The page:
Similarities to Greenland could provide advantage

Daniel
Daniel MacEachern
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Jeff Howard, president of Tailwinds Consulting, speaks Thursday at the Rotary Club of St. John's weekly luncheon at the Sheraton Hotel Newfoundland. Howard has been doing a lot of work in Greenland and informed Rotarians of the many business opportunities available to people from this province with expertise in several high tech industries.

Greenland’s burgeoning potential in its oil and gas industry has companies worldwide looking to get in on the action — and a local consultant says the country’s similarities to Newfoundland could give local firms an advantage.

“They’re where we were, back in the ’60s,” Jeff Howard of Tailwinds Consulting told the Rotary Club of St. John’s on Thursday. “And they’ve got nowhere to go but up.”

He added that the 2007-08 U.S. Geological Survey estimate of the country’s offshore potential predicted a reserve 10 times the size of Newfoundland’s own — about 31 billion barrels of oil.

He cautioned, however, that it hasn’t been found yet.

“These are really early days in Greenland,” he said. “This is opportunity. There’s been no discoveries yet; Greenland is looking at how does it support the exploration phase. The world is looking at how it supports the exploration phase. Over the long term, I fully believe there will be great opportunities, but it’s very early days yet.”

Howard said there are parallels to the construction of Newfoundland’s oil and gas industry that give the pro-vince a kinship with Greenlanders.

“In some research I did — I was doing some work in Greenland — I spent a lot of time learning about what happened here in the ’60s and ’70s.

And part of that learning was there was no infrastructure, no anything. … Ships were off the coast of Newfoundland, crewed by international people. When you look at what’s happening in Greenland, it’s the same thing,” Howard said.

“If it wasn’t for the government of Newfoundland at the time insisting that certain positions on these vessels were crewed by Newfoundlanders — when they got on those boats, they got more involved, and the same thing’s going to happen in Greenland.”

It’s not just an industry infrastructure that would need to be built largely from scratch, but a people with strong nationalist sentiment — and even a new, outspoken Danny Williams-like leader in Kuupik Kleist.

“You look at the parallels in terms of the movement away from Denmark, the nationalism that we have in Newfoundland — it’s a ‘we’re Newfoundlanders first, Canadians second’ kind of thing.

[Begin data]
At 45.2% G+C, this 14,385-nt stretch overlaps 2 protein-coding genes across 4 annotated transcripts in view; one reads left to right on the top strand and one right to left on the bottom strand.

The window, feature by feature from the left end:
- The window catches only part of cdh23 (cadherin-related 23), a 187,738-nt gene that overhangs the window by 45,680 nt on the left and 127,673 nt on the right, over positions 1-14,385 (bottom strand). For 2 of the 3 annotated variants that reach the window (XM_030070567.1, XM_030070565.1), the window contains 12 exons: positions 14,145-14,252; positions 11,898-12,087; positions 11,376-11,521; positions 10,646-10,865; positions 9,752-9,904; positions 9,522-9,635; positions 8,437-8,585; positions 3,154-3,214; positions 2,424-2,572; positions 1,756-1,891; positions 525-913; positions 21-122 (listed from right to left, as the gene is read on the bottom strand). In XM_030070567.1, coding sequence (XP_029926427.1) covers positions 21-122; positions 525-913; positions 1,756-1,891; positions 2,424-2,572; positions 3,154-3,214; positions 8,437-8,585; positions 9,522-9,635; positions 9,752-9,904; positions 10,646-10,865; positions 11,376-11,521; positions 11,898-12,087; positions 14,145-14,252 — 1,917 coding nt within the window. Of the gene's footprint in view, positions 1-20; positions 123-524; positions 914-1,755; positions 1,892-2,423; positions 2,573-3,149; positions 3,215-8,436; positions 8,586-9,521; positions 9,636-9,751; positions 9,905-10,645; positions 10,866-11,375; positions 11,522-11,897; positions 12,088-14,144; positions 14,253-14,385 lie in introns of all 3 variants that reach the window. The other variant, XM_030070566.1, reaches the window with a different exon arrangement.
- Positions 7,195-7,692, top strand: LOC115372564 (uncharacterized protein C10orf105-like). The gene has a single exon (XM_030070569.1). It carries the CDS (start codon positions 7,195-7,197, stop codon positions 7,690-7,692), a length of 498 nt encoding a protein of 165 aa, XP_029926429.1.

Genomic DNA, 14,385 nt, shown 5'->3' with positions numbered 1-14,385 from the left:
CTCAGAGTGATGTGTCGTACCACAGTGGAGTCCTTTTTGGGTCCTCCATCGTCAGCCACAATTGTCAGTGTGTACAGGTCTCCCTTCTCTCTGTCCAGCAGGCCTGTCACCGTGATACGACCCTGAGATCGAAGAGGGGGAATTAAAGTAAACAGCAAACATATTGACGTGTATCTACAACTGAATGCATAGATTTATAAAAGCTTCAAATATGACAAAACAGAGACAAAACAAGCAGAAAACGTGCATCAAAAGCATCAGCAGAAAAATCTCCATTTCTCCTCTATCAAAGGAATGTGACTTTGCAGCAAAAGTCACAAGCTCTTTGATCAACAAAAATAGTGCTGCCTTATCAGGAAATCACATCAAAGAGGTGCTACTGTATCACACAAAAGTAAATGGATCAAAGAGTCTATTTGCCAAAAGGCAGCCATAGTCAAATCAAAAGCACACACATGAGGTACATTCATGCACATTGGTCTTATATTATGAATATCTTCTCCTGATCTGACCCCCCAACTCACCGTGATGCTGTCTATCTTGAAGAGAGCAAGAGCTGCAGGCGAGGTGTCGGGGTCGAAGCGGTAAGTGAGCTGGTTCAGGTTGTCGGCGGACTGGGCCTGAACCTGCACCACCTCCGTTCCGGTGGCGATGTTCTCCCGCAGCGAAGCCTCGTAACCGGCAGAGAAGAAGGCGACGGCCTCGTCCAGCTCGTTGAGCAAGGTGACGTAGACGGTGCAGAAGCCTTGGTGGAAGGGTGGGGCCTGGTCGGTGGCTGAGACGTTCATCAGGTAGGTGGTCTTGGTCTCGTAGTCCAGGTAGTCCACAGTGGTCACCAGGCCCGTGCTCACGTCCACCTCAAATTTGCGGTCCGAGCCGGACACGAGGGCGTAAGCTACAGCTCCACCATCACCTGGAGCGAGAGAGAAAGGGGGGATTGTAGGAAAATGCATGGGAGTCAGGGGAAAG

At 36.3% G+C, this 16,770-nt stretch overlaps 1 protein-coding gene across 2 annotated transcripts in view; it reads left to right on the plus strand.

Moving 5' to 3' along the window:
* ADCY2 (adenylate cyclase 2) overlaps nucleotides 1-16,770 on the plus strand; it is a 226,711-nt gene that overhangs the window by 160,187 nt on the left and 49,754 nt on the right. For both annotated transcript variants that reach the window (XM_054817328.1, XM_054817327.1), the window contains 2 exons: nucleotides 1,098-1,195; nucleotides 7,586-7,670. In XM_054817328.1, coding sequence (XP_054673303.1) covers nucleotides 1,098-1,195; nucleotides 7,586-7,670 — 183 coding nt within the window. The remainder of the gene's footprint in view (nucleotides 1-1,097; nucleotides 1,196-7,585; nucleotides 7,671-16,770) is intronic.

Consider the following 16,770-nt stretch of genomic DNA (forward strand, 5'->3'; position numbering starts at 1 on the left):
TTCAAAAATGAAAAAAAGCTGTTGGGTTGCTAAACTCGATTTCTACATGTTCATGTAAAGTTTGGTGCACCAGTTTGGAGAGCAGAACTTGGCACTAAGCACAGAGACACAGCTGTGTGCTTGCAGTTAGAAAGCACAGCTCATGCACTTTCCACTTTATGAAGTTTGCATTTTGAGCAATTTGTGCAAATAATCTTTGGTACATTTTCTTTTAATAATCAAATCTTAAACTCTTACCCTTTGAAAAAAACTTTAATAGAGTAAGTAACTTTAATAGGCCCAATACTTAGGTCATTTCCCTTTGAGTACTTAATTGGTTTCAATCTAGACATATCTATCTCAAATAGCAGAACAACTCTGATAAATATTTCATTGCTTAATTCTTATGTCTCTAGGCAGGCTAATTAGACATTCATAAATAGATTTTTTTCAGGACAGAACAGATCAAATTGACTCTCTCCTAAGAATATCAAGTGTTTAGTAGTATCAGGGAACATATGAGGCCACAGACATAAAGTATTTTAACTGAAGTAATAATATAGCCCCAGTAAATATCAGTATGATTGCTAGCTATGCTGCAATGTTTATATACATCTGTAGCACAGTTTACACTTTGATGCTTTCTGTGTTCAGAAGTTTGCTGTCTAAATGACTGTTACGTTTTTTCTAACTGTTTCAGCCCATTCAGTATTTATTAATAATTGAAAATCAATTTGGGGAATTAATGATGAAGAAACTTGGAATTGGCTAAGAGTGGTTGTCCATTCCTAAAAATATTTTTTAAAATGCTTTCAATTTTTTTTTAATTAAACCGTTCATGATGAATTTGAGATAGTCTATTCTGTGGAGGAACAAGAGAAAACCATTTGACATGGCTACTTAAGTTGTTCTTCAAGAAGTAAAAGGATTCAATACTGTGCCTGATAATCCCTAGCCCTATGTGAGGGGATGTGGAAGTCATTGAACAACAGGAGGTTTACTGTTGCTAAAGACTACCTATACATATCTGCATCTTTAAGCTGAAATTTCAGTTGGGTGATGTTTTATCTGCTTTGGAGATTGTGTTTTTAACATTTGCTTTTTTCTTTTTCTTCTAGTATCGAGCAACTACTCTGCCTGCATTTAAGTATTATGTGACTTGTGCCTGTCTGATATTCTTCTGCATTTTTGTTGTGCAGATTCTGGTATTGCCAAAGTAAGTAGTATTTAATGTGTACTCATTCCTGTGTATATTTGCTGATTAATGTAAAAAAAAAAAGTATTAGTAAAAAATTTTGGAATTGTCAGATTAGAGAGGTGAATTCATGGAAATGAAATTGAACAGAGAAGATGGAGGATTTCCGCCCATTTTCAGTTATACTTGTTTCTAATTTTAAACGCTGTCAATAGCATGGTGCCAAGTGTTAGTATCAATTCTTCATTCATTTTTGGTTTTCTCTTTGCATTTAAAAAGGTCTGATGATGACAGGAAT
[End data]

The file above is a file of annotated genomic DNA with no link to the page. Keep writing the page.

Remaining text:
“They’re Greenlanders first, not Danish. It’s just when you’re there, you get a sense of the similarities.”

Those similarities could give Newfoundland and Labrador firms a competitive advantage.

“We see the opportunities up there for our industry to sup-

port the exploration phase in Greenland. We know how to operate in the North Atlantic, in the harsh environment. We’re good at it,” he said.

“We have such good kindred spirits with the Greenlandic people. They want to work with us because we’re not telling them what to do; we want to work with them. So I see nothing but opportunities from that perspective.”

dmaceachern@thetelegram.com

Twitter: TelegramDaniel

Organizations: Rotary Club

Geographic location: Greenland, Newfoundland

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  • Rhonda
    March 11, 2011 - 11:26

    Very interesting...but I would NOT want to work in Greenland due to the fact that if you decide to work there then you better be prepare to have approx 30 to 40% of your wages deducted for greenland taxes that is NOT refundable. You will paid both Canadian and Greenland income taxes that you CANNOT claim on your canadian income tax, this does not include any additional bonus you might get from your company, the greenland government will also charge taxes on these bonus also. I learn this lesson the hard way, so please do your research concerning Canadian Income taxes and International income taxes from greenland... so call the int'l office in ottawa to get all the details concerning this matter....also, all documents concerning taxes from greenland was done in their language and currency, so it was impossible to read and translate the information from the T4's...I lost approx anywhere between 15,000 to 25,000 dollars over a one year period in greenland taxes....